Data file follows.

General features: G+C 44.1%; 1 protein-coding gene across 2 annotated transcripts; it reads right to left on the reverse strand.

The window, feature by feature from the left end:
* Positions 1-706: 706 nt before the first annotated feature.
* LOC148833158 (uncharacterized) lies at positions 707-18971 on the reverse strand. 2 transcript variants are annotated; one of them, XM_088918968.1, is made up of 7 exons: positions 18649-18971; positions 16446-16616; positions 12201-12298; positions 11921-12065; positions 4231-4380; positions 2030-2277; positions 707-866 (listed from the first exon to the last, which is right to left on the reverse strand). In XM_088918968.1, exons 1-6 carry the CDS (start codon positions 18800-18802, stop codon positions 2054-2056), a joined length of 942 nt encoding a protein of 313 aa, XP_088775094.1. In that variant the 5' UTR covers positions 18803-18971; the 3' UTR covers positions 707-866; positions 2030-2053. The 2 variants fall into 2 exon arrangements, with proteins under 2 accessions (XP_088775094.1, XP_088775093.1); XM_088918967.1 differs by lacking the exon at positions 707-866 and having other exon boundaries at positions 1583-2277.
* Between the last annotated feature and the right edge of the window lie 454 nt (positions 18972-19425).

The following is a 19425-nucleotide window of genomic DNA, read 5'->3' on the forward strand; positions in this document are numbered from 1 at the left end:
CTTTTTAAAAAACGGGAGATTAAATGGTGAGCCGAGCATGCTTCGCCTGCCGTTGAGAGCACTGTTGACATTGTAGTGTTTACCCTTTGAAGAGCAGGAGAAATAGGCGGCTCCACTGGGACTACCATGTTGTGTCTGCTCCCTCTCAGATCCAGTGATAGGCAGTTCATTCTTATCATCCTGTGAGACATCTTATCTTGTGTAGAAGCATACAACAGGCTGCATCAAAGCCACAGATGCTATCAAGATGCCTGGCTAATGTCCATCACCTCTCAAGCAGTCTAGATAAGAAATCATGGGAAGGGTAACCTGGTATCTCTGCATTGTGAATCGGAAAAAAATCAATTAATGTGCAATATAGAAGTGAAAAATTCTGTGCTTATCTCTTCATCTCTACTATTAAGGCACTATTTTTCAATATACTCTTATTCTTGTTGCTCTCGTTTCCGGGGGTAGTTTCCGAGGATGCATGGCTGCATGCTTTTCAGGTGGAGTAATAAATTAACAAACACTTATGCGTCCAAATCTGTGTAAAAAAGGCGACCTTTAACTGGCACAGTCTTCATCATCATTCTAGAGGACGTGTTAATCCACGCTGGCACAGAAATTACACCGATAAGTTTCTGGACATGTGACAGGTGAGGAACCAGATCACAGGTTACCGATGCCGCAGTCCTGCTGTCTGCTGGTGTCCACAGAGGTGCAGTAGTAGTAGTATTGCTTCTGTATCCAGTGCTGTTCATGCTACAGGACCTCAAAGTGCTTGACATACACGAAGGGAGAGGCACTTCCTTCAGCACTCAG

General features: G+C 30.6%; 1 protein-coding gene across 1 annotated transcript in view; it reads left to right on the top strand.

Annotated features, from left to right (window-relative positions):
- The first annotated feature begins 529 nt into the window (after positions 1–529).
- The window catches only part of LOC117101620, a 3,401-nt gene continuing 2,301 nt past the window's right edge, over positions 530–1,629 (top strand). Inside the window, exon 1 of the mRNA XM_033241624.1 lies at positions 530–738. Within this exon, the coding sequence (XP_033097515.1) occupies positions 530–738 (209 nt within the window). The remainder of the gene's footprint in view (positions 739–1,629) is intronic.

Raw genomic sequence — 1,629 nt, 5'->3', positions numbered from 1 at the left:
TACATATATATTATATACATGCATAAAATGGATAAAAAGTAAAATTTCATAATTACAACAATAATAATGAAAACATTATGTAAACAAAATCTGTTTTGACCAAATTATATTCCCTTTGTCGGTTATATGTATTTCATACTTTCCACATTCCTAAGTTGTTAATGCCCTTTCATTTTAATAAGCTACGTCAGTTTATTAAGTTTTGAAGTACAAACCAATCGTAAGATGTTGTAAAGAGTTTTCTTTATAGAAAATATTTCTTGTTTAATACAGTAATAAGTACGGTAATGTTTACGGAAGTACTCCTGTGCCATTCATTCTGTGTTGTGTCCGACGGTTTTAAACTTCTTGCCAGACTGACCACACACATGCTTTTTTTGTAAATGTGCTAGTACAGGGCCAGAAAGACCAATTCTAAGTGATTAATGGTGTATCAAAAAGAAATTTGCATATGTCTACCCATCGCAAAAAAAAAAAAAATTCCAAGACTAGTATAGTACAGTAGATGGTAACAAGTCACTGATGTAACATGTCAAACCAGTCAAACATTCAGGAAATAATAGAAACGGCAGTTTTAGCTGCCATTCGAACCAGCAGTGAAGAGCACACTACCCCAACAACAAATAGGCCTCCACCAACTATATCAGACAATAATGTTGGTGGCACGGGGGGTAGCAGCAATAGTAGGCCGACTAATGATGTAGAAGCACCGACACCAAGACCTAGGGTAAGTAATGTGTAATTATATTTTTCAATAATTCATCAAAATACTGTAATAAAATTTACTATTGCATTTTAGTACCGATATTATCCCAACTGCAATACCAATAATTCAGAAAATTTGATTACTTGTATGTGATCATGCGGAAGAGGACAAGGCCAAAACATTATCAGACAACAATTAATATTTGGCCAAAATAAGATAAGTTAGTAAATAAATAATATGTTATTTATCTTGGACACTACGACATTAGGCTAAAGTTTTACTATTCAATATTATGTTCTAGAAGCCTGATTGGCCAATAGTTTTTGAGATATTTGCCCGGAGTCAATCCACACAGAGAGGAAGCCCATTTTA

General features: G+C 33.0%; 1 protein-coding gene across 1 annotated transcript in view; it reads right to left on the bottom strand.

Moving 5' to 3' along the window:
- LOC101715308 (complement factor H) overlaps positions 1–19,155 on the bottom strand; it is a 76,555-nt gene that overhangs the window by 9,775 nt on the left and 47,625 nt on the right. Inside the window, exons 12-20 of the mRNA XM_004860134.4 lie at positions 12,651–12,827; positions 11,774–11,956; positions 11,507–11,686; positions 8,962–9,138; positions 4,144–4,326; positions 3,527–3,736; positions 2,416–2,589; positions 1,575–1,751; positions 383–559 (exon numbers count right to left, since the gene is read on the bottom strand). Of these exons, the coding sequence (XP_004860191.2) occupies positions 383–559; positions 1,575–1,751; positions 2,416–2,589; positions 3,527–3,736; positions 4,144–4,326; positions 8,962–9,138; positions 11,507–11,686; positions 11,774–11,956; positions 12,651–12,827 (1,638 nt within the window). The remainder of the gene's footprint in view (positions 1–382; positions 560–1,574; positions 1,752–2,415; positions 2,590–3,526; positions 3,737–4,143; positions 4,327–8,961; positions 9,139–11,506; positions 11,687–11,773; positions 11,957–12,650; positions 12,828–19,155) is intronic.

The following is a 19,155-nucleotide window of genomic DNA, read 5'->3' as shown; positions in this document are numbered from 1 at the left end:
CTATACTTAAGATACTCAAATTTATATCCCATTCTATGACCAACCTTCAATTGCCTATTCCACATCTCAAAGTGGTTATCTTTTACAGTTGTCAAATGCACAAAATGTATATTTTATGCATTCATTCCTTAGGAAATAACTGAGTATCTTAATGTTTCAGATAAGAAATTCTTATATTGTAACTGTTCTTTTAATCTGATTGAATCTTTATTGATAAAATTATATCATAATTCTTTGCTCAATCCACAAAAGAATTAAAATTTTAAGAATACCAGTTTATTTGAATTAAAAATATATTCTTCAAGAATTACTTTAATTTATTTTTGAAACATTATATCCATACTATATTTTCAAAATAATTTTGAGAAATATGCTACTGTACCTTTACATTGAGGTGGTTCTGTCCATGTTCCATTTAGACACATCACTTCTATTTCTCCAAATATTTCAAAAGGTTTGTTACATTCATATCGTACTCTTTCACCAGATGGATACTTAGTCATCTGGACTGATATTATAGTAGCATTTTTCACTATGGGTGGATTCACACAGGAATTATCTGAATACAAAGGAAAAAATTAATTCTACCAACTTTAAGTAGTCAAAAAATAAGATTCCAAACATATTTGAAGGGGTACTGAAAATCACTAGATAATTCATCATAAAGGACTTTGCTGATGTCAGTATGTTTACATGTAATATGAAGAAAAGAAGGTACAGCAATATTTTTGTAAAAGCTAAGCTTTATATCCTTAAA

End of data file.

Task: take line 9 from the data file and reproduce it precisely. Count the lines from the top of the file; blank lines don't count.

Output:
Annotated features, from left to right (window-relative positions):